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Direction Of Travel

Courtesy of ZeroHedge View original post here.

By Jane Foley, Rabobank head of FX strategy

Direction of Travel

The rapid spread of Omicron is making headlines across the globe and sucking the life out of risk appetite. The risks to world growth have been underpinned by the body-blow that was dealt to President’s Biden signature fiscal package.  Asian shares dropped overnight, futures fell, treasuries were back in favour and oil prices slid.  The Netherlands has entered a strict lockdown that will last the Christmas period; the local Italian press has warned of further restrictions to come; Germany’s Health Minister Lauterbach has said that the country is headed for its fifth wave of the pandemic; more European countries have increased borders restrictions on travellers from the UK; and Fauci, the US Chief medical Advisor to the President, has cautioned that Omicron is “raging through the world” and will put a strain on US hospitals.  That said, Fauci is at least suggesting that lockdowns in the US will likely not be necessary.  In the UK the health secretary has refused to rule out further curbs before Christmas.  The UK government’s science advisers are urging tighter Covid restrictions in England.  However, such an announcement would serve to complicate the difficult position of PM Johnson even further.

Just a day after the news that Tory party had lost its safe seat in North Shropshire came the resignation of Brexit Minister Frost on Saturday.  His resignation letter expressed his concerns over the ‘direction of travel’ of Johnson’s government with respect to rising taxes and the recent Plan B of new Covid restrictions. The Telegraph ran an editorial yesterday titled “I would rather live in omicron Britain than authoritarian Europe”.  Beyond the jingoistic tone of this report it does describe the sentiments of many Tory back-benchers regarding restrictions.  Around 100 Tory MPs had earlier this month voted against Johnson’s proposal to introduction Covid passports for large venues – a measure that was only passed with the support of the Labour opposition.

In the wake of Frost’s departure senior Tories are reportedly urging PM Johnson to present the party with a fundamental set of changes.  That hasn’t stopped reports suggesting that some in Westminster are openly talking about a potential leadership challenge.  It has already been announced that Foreign Secretary Truss will replace Frost as the UK’s lead negotiator with the EU in post-Brexit talks, a post that she will fit in alongside her existing duties.  Truss campaigned to remain in the EU ahead of the 2016 membership referendum, though she has subsequently said that she would vote ‘Leave’ if the referendum were held again.  There is some speculation that the government could use Frost’s departure as an opportunity to reset relations with the EU, particularly since there is some suggestion that the UK has already softened its stance.  In the past few days, the UK government has indicated that the European Court of justice could have a role in the Northern Ireland Protocol;  though European Commission Vice President Šef?ovi? is not yet ready to discuss this.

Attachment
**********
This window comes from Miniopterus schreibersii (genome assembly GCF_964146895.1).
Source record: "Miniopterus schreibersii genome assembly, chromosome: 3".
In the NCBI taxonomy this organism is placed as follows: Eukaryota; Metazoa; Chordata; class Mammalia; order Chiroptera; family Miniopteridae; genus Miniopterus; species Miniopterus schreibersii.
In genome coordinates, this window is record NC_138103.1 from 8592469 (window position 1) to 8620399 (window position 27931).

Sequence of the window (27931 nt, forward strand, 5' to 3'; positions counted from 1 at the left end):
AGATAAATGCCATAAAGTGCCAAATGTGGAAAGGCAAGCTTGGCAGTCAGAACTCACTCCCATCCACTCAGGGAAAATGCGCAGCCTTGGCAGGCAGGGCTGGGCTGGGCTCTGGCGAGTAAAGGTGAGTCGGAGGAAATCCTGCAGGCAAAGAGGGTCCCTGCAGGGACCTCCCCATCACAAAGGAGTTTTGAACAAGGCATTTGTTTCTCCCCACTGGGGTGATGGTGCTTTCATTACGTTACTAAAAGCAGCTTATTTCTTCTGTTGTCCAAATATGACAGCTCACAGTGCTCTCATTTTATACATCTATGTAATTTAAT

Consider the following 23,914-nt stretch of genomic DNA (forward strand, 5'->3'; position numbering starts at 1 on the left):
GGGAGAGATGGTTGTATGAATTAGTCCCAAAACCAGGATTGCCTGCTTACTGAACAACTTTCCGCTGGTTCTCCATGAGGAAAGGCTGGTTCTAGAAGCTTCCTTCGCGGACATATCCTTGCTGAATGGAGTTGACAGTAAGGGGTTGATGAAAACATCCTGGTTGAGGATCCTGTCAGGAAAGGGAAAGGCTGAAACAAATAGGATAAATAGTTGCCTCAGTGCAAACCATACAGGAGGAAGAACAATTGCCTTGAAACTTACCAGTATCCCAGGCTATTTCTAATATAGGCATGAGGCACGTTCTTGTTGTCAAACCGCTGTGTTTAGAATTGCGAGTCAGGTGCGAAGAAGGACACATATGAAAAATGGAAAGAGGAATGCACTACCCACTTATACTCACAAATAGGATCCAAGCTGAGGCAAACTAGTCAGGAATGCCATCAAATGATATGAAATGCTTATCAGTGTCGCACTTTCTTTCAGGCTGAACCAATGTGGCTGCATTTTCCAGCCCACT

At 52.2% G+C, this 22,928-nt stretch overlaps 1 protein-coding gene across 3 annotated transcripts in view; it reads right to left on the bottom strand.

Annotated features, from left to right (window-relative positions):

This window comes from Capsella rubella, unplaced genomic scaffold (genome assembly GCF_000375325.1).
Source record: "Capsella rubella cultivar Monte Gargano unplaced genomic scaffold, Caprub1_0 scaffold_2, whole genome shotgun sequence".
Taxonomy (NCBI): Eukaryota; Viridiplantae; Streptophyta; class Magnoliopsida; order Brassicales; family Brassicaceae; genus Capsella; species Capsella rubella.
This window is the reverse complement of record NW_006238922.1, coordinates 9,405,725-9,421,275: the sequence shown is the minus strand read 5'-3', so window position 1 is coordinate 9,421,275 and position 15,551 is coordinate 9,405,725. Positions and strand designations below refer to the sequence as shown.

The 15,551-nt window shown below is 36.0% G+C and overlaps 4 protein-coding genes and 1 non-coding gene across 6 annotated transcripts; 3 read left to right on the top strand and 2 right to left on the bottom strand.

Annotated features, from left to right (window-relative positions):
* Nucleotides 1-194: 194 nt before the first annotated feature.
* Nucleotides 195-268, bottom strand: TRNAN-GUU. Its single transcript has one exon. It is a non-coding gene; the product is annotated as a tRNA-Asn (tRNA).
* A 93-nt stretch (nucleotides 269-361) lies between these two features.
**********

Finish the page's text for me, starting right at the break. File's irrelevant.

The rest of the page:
US President Biden’s USD 1.75trn ‘Build Back Better’ bill has been thrown into disarray due to the resistance of key a democrat, Senator Manchin.  He has remarked that he “cannot take the risk with a staggering debt of more than USD 29trn and inflation taxes that are real and harmful to every hard working American at the gasoline pumps, grocery stores and utility bills, with no end in sight”.  The US Senate is evenly split between 50 Democrats and 50 Republicans, and the bill has no Republican backing.  Fears of less fiscal support combined with the impact of the Omicron variant clearly complicate expectations about how far and how soon the Fed will be prepared to hike interest rates next year.

The PBoC’s decision to lower its benchmark 1 year loan prime rate for the first time in 20 months today came as a surprise to many analysts.  29 out of 40 forecasters in the Reuters survey had anticipated a move, though the consensus in the Bloomberg survey was for an unchanged announcement.  Recent indicators including retail sales and investment growth have slowed in China and further monetary easing could follow.  That said, the move does raise some concern that the authorities could stimulate the country’s already highly leveraged property market.  The one-year LPR was lowered by 5 basis points to 3.80% from 3.85% previously, while the five-year LPR remained at 4.65%.

Only 30% of registered voters cast a ballot at Hong Kong’s legislature poll under the weekend.  This was a protest against the fact that all candidates had been vetted for their loyalty to China’s ruling communist party.  More than 10,000 police officers had been deployed across the city to keep the peace.

On Friday Russia demanded a legally binding guarantee that NATO would give up any military activity in Eastern Europe and Ukraine and part of a list of demands it want to negotiate with the West.  Some of the Russian demands have already been ruled out by the West but Washington will reportedly respond this week.

Turkey’s President Erdogan continues to hang the TRY out to dry with his remarks on the need for more interest rate cuts, the latest of which appears to indicate that Islam is providing the base for his economic policies.  Last week, the Turkish central bank hinted that the easing cycle may be over, but the markets know who is really in charge. 


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